3. Cover the pan with a lid or heatproof bowl and let the pancakes cook for about 7 to 8 minutes, until the bottom side is golden brown. Gently flip the pancakes and recover the lid. Let the pancakes cook for another 5 to 6 minutes until golden brown and cooked through.
🚨 Caution: If using a bowl, make sure it is heatproof and make sure to use kitchen mitts to uncover! The bowl will be super hot!
4. Serve the pancakes immediately with sweetened whipped cream, assorted fruits, powdered sugar, and/or maple syrup.
- Don't over mix the meringue. Over mixing the meringue will deflate the batter and give you flat, deflated pancakes.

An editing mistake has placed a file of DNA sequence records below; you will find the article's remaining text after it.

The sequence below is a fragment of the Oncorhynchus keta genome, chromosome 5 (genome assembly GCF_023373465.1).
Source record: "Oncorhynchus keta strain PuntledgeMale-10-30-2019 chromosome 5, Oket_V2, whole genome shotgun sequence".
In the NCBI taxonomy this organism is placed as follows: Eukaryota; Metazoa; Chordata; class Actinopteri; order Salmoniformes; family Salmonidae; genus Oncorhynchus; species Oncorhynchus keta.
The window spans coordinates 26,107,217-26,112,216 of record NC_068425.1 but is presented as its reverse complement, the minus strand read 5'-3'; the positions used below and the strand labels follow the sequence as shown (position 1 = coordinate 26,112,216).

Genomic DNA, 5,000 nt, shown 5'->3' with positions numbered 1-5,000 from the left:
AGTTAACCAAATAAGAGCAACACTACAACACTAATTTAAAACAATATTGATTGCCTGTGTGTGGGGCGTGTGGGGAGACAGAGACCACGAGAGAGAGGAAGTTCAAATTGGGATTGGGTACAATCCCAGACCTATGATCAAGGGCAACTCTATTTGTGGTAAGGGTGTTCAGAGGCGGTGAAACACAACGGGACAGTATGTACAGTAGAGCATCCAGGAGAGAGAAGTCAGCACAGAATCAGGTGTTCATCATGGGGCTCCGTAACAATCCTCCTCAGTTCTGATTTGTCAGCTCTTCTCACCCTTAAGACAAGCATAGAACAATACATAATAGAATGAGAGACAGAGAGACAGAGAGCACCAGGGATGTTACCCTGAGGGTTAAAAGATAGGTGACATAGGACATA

- Measure the flour properly. The ratio of liquid to flour is important so that the right batter consistency can be achieved. So when measuring flour, use a scale for the best accuracy, or fluff up the flour, spoon it into the dry measuring cup, and level the flour with a flat edge. Don't tap or shake the flour.
- Cook in a good nonstick pan on low heat. You want a nonstick pan so the pancakes don't stick and cook on low so the pancakes don't get too dark. The ideal temperature to cook on is between 285°F and 320°F (140°C to 160°C).
- Be gentle when flipping the pancakes. The pancakes are quite fragile and can tear easily. It will not completely deflate the pancakes if there is a tear, but it will shrink them a little.
Best tool for shaping soufflé pancakes
We tested quite a few different tools for transferring the pancake batter because it can affect how well the soufflé pancakes will turn out. Here are our top 3 recommendations: